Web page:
Catastrophe losses hit $46 billion but 58% down in H1 average
Aon Benfield is the global reinsurance intermediary and capital advisor of Aon plc.
Global natural disaster losses during the first half of 2015, from both an economic and insured loss perspective, were each below the 10-year (2005-2014) average.
Preliminary data determined that economic losses were $46 billion, down 58 percent from the 10-year average of $107 billion, and insured losses were $15 billion, down 47 percent from the 10-year average of $28 billion.*
The percentage of global economic losses that were covered by insurance (including both private insurers and government-sponsored programs) was 31 percent. This is slightly above the 10-year average of 27 percent because the majority of the losses occurred in regions with higher insurance penetration.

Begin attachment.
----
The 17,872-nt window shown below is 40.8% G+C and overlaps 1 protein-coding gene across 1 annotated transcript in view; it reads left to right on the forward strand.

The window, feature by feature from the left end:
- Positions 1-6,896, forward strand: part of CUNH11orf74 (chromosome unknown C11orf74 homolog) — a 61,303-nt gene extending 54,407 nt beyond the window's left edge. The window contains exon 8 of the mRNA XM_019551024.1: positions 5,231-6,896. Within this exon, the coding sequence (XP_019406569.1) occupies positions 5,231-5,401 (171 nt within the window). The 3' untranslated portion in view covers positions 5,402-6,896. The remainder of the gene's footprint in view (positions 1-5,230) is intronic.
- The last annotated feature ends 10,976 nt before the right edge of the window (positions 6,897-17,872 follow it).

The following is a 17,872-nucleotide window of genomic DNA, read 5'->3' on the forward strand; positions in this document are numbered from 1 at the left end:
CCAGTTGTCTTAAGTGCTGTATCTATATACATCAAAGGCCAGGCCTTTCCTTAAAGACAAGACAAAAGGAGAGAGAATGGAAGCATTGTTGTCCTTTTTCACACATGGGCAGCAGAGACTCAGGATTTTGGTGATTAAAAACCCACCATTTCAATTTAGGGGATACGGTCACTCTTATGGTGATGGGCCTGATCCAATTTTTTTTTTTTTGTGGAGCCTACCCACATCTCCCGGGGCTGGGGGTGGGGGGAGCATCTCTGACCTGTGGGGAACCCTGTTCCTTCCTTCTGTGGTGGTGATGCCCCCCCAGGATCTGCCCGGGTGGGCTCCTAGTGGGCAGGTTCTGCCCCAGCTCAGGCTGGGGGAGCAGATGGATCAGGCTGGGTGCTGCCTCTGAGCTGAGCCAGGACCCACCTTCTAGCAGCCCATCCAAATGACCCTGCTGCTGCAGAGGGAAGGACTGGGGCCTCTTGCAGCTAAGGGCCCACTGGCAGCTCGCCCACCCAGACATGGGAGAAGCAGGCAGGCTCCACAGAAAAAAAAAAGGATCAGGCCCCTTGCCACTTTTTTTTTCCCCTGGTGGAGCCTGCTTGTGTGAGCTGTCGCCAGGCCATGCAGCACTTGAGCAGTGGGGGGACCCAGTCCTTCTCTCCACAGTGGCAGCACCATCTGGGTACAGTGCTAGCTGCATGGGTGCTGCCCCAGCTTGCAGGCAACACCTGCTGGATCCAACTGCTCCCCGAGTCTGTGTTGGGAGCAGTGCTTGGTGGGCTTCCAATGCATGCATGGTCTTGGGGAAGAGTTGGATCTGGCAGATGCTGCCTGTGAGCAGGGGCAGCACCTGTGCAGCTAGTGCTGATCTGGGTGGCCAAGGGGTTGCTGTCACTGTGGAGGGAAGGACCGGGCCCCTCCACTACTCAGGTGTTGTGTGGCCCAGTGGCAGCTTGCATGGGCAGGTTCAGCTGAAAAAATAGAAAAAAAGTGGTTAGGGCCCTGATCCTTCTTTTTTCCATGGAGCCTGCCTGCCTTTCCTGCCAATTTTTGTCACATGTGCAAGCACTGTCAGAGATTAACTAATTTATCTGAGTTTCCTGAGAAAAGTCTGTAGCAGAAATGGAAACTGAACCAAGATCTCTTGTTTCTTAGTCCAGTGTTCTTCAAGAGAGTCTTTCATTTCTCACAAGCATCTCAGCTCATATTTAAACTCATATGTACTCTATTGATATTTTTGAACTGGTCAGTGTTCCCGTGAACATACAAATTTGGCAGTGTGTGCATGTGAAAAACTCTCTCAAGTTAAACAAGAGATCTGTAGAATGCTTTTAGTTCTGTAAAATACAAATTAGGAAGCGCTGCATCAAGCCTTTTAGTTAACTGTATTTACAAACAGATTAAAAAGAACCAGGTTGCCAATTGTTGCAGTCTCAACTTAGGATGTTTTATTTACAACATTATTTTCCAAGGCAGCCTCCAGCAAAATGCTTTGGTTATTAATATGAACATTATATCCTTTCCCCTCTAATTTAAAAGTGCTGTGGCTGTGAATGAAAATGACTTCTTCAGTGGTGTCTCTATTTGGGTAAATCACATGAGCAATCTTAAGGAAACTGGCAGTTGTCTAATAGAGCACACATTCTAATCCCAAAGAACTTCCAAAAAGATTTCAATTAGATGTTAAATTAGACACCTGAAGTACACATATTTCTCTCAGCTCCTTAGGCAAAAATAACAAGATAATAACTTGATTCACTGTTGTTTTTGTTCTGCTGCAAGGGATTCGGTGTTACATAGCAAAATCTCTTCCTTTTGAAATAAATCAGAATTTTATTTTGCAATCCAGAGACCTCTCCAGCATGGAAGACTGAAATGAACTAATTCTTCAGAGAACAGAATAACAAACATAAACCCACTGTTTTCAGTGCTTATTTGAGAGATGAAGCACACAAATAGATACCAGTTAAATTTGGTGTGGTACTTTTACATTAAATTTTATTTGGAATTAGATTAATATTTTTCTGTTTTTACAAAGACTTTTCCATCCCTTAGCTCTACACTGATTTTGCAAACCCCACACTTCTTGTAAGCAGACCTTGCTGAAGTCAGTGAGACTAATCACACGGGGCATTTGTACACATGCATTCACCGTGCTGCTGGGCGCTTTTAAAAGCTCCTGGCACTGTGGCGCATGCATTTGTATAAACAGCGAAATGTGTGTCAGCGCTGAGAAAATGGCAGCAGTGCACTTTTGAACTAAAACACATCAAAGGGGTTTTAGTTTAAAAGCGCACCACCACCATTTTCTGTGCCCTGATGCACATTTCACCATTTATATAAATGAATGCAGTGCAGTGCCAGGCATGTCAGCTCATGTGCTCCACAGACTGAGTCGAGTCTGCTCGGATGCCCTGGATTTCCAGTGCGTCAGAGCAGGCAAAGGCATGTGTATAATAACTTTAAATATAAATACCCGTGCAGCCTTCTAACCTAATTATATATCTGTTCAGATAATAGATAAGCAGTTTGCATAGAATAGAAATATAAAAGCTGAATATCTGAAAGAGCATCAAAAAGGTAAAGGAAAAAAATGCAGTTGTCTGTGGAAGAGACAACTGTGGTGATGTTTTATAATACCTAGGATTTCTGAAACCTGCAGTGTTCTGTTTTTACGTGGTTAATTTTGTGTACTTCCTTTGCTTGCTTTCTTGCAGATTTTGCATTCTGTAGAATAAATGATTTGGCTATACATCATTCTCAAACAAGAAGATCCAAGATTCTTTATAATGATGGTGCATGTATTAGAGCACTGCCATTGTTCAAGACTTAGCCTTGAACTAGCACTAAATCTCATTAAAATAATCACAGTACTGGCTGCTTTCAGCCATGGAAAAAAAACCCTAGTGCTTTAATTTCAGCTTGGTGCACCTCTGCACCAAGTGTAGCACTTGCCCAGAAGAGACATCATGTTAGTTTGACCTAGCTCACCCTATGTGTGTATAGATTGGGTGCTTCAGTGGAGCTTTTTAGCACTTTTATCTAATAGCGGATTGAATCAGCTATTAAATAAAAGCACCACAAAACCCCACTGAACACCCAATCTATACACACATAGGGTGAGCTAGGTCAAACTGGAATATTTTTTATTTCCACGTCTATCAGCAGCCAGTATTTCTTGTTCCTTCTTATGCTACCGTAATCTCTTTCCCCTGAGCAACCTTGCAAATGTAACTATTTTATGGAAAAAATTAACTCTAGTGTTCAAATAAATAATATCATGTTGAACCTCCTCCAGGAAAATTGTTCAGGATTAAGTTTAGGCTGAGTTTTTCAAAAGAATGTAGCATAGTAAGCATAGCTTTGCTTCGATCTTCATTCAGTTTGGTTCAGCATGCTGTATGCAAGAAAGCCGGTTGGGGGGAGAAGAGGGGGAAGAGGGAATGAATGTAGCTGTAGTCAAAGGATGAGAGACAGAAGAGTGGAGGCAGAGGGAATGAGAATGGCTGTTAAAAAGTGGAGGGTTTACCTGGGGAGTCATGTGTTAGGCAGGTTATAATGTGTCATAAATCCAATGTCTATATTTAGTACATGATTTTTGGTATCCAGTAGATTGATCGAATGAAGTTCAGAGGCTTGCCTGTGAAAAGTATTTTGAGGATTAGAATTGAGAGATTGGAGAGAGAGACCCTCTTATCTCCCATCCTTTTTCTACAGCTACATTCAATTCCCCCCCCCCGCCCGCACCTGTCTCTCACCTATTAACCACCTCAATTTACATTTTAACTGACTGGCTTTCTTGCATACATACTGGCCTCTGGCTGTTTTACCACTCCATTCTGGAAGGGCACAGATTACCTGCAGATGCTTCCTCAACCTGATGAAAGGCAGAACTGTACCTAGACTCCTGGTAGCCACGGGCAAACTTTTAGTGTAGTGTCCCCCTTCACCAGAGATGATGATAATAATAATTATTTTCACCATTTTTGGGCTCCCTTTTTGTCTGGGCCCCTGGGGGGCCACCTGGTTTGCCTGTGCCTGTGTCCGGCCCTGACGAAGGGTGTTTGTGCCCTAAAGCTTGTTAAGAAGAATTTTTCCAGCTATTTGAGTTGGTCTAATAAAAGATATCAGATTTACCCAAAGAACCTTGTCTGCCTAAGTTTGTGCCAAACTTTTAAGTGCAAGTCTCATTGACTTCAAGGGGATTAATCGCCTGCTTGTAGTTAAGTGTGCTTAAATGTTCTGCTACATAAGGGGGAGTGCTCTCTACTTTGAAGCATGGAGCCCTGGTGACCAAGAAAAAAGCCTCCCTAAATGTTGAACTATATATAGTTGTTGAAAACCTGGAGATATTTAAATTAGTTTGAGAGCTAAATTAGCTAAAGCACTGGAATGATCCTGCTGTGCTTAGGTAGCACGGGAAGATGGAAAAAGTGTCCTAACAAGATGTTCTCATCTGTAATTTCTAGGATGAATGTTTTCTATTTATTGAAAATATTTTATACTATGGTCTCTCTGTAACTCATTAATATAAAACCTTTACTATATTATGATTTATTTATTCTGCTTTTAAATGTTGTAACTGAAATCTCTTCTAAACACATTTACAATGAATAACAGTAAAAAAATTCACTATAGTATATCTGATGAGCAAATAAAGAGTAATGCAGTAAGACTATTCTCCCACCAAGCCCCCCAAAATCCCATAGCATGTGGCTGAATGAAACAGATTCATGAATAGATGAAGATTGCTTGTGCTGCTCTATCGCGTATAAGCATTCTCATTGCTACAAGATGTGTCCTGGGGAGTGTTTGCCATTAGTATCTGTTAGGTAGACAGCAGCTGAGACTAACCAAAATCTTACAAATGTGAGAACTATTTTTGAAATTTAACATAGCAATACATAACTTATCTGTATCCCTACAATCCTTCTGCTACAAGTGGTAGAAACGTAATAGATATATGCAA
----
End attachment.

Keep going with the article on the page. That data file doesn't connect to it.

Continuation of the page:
By contrast, around two percent of the multi-billion-dollar economic loss from the Nepal earthquake was covered by insurance. Statistics like this show how catastrophe models can play a role in helping the insurance industry to better understand these risks and seek ways to grow insurance penetration in underserved regions.
The severe thunderstorm peril was the costliest disaster type, comprising 33 percent of the economic loss and 49 percent of the insured loss. Most of the costs were attributed to strong convective thunderstorm events that prompted widespread hail, damaging straight-line winds, tornadoes, and major flash flooding in the United States during the months of April, May and June.
A clear majority (73 percent) of the insured losses were sustained in the United States due to an active winter season combined with numerous spring severe convective storm events. Asia Pacific was second with 14 percent and Europe, Middle East & Africa was third with 11 percent of the insured loss. ■